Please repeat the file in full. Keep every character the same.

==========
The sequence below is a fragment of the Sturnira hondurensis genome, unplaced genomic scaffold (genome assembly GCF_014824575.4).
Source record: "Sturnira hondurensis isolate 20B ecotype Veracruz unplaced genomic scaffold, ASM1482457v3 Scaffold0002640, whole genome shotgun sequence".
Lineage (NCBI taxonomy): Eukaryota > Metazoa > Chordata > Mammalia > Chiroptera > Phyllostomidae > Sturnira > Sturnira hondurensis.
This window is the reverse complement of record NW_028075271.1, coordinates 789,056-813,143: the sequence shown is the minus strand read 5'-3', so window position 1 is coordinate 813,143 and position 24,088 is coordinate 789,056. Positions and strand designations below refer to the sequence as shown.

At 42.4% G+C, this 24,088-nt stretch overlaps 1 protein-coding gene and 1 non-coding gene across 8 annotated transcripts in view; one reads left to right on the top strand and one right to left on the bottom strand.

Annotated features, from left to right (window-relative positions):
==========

The sequence below is a fragment of the Sturnira hondurensis genome, unplaced genomic scaffold (genome assembly GCF_014824575.4).
Source record: "Sturnira hondurensis isolate 20B ecotype Veracruz unplaced genomic scaffold, ASM1482457v3 Scaffold0002640, whole genome shotgun sequence".
Lineage (NCBI taxonomy): Eukaryota > Metazoa > Chordata > Mammalia > Chiroptera > Phyllostomidae > Sturnira > Sturnira hondurensis.
This window is the reverse complement of record NW_028075271.1, coordinates 789,056-813,143: the sequence shown is the minus strand read 5'-3', so window position 1 is coordinate 813,143 and position 24,088 is coordinate 789,056. Positions and strand designations below refer to the sequence as shown.

At 42.4% G+C, this 24,088-nt stretch overlaps 1 protein-coding gene and 1 non-coding gene across 8 annotated transcripts in view; one reads left to right on the top strand and one right to left on the bottom strand.

Annotated features, from left to right (window-relative positions):